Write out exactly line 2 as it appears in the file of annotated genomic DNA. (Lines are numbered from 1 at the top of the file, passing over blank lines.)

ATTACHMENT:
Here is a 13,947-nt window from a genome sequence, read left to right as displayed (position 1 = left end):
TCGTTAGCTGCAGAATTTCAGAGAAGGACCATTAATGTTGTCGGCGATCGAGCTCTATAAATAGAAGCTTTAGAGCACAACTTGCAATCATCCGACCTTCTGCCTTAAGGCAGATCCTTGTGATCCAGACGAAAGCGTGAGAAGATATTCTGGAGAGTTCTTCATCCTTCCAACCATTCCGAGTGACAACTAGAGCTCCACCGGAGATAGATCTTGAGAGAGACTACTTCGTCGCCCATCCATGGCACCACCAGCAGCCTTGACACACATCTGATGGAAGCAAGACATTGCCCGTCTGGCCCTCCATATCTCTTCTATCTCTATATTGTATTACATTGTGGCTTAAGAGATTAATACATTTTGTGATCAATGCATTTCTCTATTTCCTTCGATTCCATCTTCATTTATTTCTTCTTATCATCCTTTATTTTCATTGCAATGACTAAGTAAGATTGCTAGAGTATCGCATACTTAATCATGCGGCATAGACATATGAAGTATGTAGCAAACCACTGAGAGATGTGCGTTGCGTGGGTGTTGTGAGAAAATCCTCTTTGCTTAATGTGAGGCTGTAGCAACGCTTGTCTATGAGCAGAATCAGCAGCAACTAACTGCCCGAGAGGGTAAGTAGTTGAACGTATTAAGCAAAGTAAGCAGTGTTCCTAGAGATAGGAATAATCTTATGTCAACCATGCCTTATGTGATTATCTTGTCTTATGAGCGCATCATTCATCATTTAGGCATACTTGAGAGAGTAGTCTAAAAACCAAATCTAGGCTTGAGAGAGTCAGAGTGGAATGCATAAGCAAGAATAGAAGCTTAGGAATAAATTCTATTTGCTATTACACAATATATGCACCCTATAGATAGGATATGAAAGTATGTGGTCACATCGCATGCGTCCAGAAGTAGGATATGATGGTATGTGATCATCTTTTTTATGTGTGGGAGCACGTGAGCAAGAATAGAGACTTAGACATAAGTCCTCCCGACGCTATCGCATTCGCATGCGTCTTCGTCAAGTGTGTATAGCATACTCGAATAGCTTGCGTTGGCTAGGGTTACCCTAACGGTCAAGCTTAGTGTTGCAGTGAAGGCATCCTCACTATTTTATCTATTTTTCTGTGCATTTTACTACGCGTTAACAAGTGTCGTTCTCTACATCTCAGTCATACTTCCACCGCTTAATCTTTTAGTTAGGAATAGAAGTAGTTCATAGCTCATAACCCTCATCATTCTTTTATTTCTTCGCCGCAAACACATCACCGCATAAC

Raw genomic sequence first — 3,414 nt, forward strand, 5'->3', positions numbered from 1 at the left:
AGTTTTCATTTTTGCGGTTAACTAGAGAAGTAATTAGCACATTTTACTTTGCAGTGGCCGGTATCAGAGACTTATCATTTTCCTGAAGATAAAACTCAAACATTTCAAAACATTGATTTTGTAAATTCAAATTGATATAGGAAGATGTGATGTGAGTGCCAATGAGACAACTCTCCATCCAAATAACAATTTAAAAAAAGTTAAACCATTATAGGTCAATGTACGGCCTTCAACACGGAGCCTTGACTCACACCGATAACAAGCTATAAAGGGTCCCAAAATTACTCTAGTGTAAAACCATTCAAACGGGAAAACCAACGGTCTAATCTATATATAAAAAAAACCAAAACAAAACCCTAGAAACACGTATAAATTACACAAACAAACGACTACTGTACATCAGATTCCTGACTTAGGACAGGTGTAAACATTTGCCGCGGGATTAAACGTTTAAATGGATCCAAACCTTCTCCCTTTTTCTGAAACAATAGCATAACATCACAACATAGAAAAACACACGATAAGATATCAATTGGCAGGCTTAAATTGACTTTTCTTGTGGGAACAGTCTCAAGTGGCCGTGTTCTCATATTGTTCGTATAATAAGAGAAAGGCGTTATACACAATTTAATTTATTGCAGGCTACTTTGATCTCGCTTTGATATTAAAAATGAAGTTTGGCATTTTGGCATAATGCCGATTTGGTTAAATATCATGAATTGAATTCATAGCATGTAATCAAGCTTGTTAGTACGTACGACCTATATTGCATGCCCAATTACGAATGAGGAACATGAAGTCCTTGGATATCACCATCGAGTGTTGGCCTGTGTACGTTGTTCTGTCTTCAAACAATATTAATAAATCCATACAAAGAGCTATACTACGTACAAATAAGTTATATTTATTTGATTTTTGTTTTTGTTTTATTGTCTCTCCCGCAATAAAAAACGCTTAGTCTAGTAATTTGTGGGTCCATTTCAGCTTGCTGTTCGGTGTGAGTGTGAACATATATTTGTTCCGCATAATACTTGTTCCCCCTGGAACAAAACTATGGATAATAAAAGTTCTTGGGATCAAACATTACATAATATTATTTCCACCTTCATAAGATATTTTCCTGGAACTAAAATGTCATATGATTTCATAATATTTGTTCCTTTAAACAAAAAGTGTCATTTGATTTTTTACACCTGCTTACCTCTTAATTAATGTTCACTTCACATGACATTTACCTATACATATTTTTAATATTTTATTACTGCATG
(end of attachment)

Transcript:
TCGTTAGCTGCAGAATTTCAGAGAAGGACCATTAATGTTGTCGGCGATCGAGCTCTATAAATAGAAGCTTTAGAGCACAACTTGCAATCATCCGACCTTCTGCCTTAAGGCAGATCCTTGTGATCCAGACGAAAGCGTGAGAAGATATTCTGGAGAGTTCTTCATCCTTCCAACCATTCCGAGTGACAACTAGAGCTCCACCGGAGATAGATCTTGAGAGAGACTACTTCGTCGCCCATCCATGGCACCACCAGCAGCCTTGACACACATCTGATGGAAGCAAGACATTGCCCGTCTGGCCCTCCATATCTCTTCTATCTCTATATTGTATTACATTGTGGCTTAAGAGATTAATACATTTTGTGATCAATGCATTTCTCTATTTCCTTCGATTCCATCTTCATTTATTTCTTCTTATCATCCTTTATTTTCATTGCAATGACTAAGTAAGATTGCTAGAGTATCGCATACTTAATCATGCGGCATAGACATATGAAGTATGTAGCAAACCACTGAGAGATGTGCGTTGCGTGGGTGTTGTGAGAAAATCCTCTTTGCTTAATGTGAGGCTGTAGCAACGCTTGTCTATGAGCAGAATCAGCAGCAACTAACTGCCCGAGAGGGTAAGTAGTTGAACGTATTAAGCAAAGTAAGCAGTGTTCCTAGAGATAGGAATAATCTTATGTCAACCATGCCTTATGTGATTATCTTGTCTTATGAGCGCATCATTCATCATTTAGGCATACTTGAGAGAGTAGTCTAAAAACCAAATCTAGGCTTGAGAGAGTCAGAGTGGAATGCATAAGCAAGAATAGAAGCTTAGGAATAAATTCTATTTGCTATTACACAATATATGCACCCTATAGATAGGATATGAAAGTATGTGGTCACATCGCATGCGTCCAGAAGTAGGATATGATGGTATGTGATCATCTTTTTTATGTGTGGGAGCACGTGAGCAAGAATAGAGACTTAGACATAAGTCCTCCCGACGCTATCGCATTCGCATGCGTCTTCGTCAAGTGTGTATAGCATACTCGAATAGCTTGCGTTGGCTAGGGTTACCCTAACGGTCAAGCTTAGTGTTGCAGTGAAGGCATCCTCACTATTTTATCTATTTTTCTGTGCATTTTACTACGCGTTAACAAGTGTCGTTCTCTACATCTCAGTCATACTTCCACCGCTTAATCTTTTAGTTAGGAATAGAAGTAGTTCATAGCTCATAACCCTCATCATTCTTTTATTTCTTCGCCGCAAACACATCACCGCATAAC